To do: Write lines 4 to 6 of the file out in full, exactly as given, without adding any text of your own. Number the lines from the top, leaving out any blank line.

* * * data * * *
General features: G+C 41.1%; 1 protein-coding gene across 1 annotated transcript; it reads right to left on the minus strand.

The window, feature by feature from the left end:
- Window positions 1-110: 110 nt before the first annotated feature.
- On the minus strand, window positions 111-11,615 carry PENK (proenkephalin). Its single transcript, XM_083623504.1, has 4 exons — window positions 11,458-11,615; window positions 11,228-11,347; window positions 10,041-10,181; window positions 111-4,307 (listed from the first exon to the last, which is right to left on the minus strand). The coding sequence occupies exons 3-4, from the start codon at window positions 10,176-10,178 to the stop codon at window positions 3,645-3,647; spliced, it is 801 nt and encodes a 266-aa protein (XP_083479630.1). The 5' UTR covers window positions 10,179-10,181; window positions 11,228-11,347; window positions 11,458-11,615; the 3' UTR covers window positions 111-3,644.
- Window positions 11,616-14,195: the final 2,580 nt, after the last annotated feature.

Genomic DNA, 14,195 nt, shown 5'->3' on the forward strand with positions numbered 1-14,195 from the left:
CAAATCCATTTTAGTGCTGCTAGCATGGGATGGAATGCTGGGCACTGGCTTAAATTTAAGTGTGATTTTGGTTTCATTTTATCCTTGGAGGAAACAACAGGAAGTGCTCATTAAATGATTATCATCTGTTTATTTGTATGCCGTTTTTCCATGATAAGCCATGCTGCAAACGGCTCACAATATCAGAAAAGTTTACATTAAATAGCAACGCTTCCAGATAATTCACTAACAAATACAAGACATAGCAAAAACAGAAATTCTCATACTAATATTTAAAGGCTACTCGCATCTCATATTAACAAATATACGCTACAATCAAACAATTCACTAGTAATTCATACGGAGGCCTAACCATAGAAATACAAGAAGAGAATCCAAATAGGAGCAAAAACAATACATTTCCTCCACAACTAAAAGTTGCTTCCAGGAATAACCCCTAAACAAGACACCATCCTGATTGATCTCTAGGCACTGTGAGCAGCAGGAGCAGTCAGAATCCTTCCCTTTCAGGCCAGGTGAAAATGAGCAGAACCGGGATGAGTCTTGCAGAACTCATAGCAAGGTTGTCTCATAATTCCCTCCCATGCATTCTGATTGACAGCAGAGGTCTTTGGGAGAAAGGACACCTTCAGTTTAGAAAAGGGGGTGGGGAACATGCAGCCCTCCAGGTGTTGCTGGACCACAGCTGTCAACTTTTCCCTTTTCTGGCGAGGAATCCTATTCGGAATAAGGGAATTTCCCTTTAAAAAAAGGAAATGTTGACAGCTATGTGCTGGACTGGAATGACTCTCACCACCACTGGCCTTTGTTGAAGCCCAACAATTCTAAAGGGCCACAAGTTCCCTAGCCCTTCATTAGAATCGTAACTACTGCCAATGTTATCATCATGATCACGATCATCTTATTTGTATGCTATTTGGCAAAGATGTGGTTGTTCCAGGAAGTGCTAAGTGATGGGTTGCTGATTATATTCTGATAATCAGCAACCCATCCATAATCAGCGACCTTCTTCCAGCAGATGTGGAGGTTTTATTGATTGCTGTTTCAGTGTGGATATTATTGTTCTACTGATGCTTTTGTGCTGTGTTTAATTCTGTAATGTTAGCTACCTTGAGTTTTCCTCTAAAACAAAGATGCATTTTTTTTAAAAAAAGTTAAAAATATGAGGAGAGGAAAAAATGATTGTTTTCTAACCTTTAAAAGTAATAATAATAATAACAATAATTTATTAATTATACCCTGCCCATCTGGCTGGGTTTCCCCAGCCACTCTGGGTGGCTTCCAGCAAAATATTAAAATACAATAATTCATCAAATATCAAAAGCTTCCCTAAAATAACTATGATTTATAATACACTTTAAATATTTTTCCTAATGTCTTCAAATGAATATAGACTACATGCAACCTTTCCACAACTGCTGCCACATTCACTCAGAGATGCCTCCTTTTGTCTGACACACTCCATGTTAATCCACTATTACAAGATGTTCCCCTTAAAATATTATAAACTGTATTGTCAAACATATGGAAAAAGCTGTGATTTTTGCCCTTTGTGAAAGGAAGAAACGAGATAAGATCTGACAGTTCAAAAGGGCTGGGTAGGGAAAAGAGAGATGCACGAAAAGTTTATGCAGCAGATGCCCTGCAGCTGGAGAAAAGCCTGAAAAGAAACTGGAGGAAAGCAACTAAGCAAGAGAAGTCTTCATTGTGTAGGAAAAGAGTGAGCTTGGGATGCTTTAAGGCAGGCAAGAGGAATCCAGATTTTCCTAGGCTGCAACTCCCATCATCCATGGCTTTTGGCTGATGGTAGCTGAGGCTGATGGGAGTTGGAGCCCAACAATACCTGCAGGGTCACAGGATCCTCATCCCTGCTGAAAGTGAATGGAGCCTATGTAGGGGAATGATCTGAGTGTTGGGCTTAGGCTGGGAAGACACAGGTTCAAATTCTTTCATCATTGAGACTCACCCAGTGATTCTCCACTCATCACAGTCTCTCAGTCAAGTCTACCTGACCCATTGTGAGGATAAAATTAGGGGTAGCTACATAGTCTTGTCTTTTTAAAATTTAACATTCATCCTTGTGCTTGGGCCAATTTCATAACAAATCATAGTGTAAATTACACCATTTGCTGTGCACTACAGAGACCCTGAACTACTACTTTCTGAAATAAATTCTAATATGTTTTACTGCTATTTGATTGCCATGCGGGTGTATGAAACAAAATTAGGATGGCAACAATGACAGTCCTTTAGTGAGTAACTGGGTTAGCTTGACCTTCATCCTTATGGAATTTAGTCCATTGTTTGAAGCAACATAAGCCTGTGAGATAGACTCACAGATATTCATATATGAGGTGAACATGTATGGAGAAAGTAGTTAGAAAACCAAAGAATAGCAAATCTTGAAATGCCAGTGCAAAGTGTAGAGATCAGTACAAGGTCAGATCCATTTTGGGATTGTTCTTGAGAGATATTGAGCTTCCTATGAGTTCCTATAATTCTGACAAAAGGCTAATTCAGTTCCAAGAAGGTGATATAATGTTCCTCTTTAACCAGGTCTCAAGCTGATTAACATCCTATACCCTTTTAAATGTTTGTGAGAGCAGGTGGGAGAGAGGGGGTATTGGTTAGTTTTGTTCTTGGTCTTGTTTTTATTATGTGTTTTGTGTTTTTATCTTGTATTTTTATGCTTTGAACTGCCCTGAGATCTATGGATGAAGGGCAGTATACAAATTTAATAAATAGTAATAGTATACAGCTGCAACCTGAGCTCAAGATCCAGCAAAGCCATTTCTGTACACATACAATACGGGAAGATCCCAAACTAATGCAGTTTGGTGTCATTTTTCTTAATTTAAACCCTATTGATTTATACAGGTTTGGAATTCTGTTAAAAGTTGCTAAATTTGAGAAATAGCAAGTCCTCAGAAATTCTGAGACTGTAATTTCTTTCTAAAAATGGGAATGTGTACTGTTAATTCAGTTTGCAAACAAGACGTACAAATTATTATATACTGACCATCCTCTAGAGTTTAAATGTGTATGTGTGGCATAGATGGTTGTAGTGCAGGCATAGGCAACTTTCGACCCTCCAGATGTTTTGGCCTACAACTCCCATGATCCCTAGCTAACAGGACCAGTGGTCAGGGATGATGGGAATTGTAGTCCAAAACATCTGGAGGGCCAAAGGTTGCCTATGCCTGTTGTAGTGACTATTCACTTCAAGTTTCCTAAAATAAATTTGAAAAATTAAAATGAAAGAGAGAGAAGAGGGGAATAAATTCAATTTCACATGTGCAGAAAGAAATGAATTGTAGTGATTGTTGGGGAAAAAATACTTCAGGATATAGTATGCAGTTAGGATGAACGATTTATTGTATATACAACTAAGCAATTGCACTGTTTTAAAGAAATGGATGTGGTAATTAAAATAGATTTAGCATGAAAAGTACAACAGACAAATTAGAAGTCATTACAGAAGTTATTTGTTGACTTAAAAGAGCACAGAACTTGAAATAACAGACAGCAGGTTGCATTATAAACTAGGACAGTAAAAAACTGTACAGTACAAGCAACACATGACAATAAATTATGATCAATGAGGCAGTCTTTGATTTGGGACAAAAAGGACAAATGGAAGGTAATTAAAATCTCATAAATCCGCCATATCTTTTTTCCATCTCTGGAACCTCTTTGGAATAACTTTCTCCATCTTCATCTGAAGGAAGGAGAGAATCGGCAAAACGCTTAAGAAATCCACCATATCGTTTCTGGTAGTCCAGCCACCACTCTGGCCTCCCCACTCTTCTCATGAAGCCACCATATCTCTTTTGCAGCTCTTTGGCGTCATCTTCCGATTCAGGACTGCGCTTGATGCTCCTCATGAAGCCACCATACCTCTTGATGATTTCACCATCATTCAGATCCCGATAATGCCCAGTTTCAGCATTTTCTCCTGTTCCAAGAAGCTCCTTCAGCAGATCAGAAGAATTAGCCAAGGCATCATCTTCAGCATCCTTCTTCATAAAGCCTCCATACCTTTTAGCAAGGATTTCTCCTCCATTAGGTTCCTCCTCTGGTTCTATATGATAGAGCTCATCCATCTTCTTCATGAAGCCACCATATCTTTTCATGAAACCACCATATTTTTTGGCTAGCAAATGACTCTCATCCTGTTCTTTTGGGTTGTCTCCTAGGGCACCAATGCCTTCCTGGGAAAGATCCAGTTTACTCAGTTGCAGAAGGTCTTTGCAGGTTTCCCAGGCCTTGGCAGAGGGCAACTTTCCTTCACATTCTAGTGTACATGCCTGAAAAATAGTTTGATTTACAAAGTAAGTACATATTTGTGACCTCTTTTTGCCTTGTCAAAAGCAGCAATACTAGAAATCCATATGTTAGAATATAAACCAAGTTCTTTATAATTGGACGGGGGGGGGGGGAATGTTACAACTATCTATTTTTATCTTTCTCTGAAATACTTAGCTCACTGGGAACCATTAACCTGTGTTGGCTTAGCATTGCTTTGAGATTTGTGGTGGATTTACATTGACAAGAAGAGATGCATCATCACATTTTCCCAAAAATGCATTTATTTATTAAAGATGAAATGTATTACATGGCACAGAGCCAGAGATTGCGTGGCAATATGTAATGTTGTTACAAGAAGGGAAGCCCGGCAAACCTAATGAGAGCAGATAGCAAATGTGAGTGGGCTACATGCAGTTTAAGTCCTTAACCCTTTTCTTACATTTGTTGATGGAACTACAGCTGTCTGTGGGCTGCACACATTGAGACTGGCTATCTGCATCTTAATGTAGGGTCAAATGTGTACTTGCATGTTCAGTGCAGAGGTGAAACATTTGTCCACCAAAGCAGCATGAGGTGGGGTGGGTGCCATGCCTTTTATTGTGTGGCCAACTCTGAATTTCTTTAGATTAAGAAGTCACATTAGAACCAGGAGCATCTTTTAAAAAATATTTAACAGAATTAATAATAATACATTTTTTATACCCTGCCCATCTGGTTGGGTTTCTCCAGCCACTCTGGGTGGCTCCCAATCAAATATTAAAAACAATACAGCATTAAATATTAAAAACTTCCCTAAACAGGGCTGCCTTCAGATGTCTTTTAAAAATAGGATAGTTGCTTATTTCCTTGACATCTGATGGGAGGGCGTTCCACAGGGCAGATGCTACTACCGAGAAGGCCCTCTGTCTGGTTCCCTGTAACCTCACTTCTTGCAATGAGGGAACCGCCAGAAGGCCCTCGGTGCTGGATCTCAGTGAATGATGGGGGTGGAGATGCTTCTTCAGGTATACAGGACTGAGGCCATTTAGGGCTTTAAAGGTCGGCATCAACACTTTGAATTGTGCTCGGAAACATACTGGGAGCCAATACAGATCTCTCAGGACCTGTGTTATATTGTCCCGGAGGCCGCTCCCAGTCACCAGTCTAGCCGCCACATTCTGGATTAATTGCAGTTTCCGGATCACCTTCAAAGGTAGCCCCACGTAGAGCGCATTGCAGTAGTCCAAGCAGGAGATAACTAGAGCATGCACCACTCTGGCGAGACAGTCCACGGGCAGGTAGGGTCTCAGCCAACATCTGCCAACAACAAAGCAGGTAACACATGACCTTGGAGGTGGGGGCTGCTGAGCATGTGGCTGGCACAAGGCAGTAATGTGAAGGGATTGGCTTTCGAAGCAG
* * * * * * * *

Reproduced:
- On the minus strand, window positions 111-11,615 carry PENK (proenkephalin). Its single transcript, XM_083623504.1, has 4 exons — window positions 11,458-11,615; window positions 11,228-11,347; window positions 10,041-10,181; window positions 111-4,307 (listed from the first exon to the last, which is right to left on the minus strand). The coding sequence occupies exons 3-4, from the start codon at window positions 10,176-10,178 to the stop codon at window positions 3,645-3,647; spliced, it is 801 nt and encodes a 266-aa protein (XP_083479630.1). The 5' UTR covers window positions 10,179-10,181; window positions 11,228-11,347; window positions 11,458-11,615; the 3' UTR covers window positions 111-3,644.
- Window positions 11,616-14,195: the final 2,580 nt, after the last annotated feature.

Genomic DNA, 14,195 nt, shown 5'->3' on the forward strand with positions numbered 1-14,195 from the left: